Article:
After the cut: Read Chapter One in its entirety! (Spoilers ahoy for Skyblade’s Gambit!)
It had been another typical evening at the Blackrock Castle Tavern, the most notorious drinking establishment in all of the sky realm of Cerindel. “Typical” did not mean “quiet” where Blackrock Castle was concerned, though, as there had already been several arm-wrestling matches, one short fistfight, and one man who had left the bar hunched over and clutching his family jewels after groping a barmaid without her consent. All was business as usual, until a slender blond woman with a quiet demeanor had struck up a conversation with two men from Ristadt.
Not five minutes later, one of the Ristadtans was being half-led and half-pushed out through the tavern’s swinging doors by the woman, Victorie Brassfeld, who was holding the man’s right arm twisted behind his back at a very painful angle. Her plain greatcoat had fallen open, revealing her Cerindel Navy officer’s uniform. “Unhand me!” the man shouted. “Wilhelm and I are just here to visit family!”
“Those bruises you got from fighting that antiquities dealer tell a different story,” Victorie said calmly. “Now, are you and your friend ready to talk?”
The man slumped slightly. “All right,” he said after a moment. “Just let go of my arm. It hurts.”
With a sigh, Victorie pushed the Ristadtan away from her. “What were you doing in–” she started to say as, with seeming casualness, she lowered her right hand to her side.
Before Victorie could finish, the man had spun around and pulled a dagger from his belt. She drew her rapier and barely parried his thrust. “Obvious trick,” she said half to herself.
“Back off!” the Ristadtan said as he drew a second dagger. “You shouldn’t have stuck your nose into our business!”
“If you’re discussing peddling stolen goods,” Victorie said as she swung at her opponent, “it’s very much my business.”
He raised his daggers, blades crossed at the hilts, and caught Victorie’s sword. “Time to teach you a lesson,” he hissed as he pushed down.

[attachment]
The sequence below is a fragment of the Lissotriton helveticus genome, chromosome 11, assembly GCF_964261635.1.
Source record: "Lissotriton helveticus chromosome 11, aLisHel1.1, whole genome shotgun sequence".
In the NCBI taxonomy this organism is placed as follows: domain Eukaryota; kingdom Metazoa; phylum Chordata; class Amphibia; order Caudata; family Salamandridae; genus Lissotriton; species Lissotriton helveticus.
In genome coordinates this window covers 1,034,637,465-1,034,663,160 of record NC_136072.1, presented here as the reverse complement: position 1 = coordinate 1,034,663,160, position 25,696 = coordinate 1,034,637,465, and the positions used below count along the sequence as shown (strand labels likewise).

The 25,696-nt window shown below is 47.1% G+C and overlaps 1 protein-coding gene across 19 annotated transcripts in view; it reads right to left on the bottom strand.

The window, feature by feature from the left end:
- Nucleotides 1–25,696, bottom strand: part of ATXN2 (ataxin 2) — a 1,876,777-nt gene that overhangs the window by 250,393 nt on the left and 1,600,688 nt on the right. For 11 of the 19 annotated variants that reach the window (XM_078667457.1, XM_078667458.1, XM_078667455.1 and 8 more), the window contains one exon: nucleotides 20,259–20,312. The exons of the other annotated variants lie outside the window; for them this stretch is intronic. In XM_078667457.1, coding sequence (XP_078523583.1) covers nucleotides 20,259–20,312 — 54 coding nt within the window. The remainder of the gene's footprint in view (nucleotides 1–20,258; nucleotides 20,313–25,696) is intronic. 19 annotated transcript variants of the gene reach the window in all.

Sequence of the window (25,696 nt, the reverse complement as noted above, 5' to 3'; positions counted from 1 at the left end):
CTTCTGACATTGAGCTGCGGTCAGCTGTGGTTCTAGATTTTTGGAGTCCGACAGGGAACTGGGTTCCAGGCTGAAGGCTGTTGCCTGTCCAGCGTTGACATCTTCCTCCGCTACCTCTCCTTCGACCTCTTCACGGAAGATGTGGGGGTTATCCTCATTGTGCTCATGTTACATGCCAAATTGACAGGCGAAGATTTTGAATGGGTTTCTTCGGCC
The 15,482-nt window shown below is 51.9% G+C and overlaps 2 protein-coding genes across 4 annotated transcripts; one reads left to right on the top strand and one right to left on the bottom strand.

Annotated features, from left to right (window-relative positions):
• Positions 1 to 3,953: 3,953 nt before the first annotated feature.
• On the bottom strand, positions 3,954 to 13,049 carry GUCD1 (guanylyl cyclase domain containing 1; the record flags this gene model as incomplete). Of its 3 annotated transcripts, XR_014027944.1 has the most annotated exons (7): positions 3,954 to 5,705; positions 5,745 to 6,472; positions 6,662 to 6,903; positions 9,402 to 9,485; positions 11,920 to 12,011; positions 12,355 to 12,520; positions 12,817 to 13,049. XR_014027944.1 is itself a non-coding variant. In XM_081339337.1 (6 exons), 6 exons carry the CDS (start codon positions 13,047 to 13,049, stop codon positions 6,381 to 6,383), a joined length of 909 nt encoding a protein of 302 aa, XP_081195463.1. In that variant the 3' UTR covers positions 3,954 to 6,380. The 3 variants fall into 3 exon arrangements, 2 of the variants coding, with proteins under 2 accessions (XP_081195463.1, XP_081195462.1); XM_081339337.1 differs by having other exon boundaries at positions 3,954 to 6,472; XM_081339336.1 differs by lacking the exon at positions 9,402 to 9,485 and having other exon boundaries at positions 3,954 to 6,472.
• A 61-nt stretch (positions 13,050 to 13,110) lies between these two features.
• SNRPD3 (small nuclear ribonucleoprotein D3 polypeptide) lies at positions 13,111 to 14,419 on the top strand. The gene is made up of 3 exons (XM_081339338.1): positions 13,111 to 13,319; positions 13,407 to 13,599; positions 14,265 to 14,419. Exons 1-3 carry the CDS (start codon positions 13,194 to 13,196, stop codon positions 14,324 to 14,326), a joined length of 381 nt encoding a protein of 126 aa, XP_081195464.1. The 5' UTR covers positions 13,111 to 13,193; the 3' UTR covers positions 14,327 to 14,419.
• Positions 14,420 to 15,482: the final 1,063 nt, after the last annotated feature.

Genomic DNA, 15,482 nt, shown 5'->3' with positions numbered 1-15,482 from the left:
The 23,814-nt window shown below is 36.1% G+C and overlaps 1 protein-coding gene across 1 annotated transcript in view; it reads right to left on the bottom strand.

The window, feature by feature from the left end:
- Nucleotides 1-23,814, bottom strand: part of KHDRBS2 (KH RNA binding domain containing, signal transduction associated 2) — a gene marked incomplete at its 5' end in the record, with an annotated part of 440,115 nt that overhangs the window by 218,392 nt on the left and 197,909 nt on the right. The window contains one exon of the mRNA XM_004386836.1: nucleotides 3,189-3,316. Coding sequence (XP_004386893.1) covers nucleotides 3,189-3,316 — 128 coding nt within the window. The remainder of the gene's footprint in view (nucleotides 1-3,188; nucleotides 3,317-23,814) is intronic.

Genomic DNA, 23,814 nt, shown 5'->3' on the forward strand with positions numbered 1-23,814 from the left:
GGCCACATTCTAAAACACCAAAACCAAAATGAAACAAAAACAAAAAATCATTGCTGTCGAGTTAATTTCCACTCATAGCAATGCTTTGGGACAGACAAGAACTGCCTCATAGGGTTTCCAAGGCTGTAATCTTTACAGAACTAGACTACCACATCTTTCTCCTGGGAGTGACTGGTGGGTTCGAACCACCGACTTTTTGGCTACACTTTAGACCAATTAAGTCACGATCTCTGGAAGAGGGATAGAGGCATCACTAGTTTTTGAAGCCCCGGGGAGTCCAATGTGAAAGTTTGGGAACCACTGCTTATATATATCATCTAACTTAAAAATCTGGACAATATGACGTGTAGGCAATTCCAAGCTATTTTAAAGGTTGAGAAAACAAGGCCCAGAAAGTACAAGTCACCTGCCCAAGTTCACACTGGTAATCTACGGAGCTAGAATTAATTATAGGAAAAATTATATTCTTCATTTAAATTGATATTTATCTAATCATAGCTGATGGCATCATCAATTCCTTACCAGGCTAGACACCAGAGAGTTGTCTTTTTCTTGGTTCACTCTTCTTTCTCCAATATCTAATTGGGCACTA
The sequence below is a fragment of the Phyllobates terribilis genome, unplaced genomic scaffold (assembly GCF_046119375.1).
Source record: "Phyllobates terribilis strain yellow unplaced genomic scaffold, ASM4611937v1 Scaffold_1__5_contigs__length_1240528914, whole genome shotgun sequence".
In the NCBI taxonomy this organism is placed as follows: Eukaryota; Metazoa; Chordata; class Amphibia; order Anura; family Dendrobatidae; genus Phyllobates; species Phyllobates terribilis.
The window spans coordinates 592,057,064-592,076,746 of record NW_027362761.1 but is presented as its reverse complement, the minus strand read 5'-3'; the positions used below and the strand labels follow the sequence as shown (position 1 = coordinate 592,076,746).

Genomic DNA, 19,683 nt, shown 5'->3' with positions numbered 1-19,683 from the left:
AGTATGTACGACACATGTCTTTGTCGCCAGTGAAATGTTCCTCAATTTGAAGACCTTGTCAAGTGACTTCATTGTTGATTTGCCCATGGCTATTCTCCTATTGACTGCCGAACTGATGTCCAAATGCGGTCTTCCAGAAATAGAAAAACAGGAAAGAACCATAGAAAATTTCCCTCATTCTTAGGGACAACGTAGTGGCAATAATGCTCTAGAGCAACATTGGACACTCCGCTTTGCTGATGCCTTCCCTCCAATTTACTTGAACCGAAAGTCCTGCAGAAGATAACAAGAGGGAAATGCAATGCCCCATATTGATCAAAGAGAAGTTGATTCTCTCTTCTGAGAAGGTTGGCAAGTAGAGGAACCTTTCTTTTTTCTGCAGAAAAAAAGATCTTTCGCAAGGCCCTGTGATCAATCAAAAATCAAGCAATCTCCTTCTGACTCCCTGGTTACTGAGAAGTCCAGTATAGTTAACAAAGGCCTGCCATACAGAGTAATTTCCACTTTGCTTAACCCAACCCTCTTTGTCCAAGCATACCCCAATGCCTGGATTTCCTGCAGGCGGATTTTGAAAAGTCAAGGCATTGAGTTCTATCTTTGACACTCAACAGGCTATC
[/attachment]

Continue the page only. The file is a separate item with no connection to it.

Victorie pulled her sword back and turned to one side. The Ristadtan stumbled, and Victorie stuck a foot between his legs, twisting it slightly. The man pitched forward, landing on his face; Victorie dropped to one knee and struck the back of his head with her sword hilt. “A lesson in how to lose a fight, perhaps,” she murmured as her foe blacked out.
“Major Brassfeld?” Victorie saw another woman in a Cerindel Navy uniform dragging a second man out of Blackrock Castle. “He’s not being very cooperative.”
“No surprise, Gastrell,” Victorie said. “Keep watch.” She began to dig through the unconscious man’s pockets. “Ah,” she said as she pulled out two diamond-studded gold bracelets. “That explains why he was buying the house a round…”
Victorie frowned as she reached into the Ristadtan’s inner coat pocket. “Calm down!” Gastrell snapped as the man she held started to struggle. “Major?”
“Don’t let him get away, Gastrell.” Victorie took a coin-sized steel disc from the pocket. She held it up to show the wolf’s head engraved on the disc, and the scratches along the edge. “Svendaran,” she said. “Those markings indicate they’re undercover agents.”
“So why are they robbing merchants?”
“They might have owed someone money. Or…” Victorie pulled another item from the coat pocket of the Svendaran. It was a folded piece of parchment, weathered with age. “What the devil–”
“What’s going on here?” the guardsman said as he hurried around the corner. As the crowd that had gathered quickly melted away, he glanced at Gastrell. “Caught another one, Maddy?” he said.